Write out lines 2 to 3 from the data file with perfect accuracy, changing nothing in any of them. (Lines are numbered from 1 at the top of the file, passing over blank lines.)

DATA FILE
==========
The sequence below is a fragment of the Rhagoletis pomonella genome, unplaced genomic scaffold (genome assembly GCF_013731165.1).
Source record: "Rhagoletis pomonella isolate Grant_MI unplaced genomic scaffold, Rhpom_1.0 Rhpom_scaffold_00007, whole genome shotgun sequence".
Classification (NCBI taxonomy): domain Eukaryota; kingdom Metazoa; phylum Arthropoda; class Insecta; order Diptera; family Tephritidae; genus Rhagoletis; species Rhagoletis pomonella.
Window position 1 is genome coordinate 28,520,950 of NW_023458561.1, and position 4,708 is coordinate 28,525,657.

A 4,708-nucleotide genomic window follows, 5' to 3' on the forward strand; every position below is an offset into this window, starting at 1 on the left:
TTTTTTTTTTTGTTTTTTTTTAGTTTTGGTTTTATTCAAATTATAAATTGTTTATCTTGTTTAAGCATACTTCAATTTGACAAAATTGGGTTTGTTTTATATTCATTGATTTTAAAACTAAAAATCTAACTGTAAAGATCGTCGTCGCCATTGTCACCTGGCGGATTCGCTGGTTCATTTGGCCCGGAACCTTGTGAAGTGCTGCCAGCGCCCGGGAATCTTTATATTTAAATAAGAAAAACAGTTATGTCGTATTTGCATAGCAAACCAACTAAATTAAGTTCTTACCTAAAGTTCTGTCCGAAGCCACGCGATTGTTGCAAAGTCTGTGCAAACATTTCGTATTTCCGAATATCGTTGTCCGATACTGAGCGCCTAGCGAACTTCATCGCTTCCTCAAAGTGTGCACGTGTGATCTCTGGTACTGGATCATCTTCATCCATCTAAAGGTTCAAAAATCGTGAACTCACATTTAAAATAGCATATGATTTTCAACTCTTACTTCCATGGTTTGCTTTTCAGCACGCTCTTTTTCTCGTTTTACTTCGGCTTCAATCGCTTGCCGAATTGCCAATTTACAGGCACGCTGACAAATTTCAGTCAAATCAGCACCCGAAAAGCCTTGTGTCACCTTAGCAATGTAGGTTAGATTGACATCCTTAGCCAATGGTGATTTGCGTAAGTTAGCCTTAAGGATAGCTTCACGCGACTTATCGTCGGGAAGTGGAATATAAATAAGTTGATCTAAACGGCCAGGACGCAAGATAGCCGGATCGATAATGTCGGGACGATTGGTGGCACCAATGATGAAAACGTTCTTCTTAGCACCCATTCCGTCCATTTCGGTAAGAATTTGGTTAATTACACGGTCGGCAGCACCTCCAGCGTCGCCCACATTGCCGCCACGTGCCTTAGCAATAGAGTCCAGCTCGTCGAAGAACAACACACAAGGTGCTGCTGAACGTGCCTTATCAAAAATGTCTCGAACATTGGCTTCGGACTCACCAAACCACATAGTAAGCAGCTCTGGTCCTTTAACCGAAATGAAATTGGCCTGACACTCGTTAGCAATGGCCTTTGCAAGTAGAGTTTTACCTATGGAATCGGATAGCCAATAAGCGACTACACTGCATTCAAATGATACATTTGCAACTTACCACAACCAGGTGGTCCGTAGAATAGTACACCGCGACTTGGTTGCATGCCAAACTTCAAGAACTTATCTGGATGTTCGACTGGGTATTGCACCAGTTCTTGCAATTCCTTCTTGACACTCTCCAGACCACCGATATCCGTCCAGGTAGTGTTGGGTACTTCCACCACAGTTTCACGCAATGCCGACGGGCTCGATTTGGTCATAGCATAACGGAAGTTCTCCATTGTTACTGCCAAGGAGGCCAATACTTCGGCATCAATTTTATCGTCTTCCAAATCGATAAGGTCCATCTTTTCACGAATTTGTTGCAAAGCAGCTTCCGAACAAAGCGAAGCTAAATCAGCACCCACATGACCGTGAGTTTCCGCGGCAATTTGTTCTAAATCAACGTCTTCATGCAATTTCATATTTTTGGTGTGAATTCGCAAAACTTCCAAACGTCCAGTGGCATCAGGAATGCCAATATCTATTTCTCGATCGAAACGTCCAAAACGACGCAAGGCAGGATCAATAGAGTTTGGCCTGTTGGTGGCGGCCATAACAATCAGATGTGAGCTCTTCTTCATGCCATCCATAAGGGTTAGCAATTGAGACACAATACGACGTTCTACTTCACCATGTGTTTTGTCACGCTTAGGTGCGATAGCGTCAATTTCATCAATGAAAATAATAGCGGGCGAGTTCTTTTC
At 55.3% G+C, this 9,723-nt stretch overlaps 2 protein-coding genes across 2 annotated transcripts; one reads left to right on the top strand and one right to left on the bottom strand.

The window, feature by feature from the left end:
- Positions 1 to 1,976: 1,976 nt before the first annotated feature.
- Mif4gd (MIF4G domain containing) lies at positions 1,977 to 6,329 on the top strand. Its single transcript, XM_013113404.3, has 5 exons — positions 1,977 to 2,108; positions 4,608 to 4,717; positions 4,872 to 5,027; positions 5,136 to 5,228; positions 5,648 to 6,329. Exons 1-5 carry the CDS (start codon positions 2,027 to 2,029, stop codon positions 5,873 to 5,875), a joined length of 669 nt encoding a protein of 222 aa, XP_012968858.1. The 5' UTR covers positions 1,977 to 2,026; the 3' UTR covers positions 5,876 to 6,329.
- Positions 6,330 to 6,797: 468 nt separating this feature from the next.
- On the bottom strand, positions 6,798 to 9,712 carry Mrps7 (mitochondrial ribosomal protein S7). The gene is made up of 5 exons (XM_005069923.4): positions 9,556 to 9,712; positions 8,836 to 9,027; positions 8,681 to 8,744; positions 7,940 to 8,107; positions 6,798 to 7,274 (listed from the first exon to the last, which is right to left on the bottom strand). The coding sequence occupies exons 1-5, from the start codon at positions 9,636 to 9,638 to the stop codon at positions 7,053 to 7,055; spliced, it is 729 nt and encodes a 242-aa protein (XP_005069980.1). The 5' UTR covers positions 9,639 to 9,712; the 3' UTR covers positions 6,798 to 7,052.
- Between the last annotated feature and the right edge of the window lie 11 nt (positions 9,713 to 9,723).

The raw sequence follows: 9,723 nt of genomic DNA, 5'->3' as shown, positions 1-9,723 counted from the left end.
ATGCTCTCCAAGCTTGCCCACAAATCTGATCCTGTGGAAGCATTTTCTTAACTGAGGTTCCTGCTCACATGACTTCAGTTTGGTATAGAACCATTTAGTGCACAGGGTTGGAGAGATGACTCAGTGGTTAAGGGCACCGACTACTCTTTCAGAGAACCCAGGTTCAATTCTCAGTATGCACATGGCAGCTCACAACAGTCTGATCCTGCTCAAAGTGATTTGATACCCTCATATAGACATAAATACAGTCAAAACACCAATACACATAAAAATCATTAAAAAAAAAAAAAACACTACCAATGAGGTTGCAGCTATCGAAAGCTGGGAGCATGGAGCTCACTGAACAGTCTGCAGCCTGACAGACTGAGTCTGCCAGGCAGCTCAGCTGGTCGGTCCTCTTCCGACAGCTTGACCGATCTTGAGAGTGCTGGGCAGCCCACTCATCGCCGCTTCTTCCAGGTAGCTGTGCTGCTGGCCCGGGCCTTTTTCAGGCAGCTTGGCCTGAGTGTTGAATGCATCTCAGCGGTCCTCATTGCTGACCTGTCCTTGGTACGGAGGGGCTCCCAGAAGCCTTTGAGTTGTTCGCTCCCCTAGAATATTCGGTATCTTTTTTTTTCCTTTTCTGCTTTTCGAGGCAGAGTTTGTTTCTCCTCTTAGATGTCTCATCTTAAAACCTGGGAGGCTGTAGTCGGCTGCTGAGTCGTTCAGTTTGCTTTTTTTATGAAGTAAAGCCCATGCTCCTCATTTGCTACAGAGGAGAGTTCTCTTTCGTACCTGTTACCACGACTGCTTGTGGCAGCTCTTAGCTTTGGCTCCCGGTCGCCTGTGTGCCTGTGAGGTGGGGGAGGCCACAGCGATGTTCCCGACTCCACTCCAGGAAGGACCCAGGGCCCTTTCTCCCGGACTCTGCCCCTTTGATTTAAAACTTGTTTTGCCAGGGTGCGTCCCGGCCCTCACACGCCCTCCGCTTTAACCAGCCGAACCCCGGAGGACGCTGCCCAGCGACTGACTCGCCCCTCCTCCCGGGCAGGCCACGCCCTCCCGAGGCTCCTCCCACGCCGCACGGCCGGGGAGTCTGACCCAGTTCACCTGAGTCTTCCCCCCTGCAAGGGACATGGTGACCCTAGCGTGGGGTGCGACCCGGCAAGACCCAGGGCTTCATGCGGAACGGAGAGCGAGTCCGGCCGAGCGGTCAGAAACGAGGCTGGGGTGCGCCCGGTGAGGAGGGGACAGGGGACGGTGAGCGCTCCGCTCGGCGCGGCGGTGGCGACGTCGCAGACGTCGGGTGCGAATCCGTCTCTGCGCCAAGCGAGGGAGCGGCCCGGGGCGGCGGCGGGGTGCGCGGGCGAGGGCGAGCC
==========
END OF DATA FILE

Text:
Source record: "Rhagoletis pomonella isolate Grant_MI unplaced genomic scaffold, Rhpom_1.0 Rhpom_scaffold_00007, whole genome shotgun sequence".
Classification (NCBI taxonomy): domain Eukaryota; kingdom Metazoa; phylum Arthropoda; class Insecta; order Diptera; family Tephritidae; genus Rhagoletis; species Rhagoletis pomonella.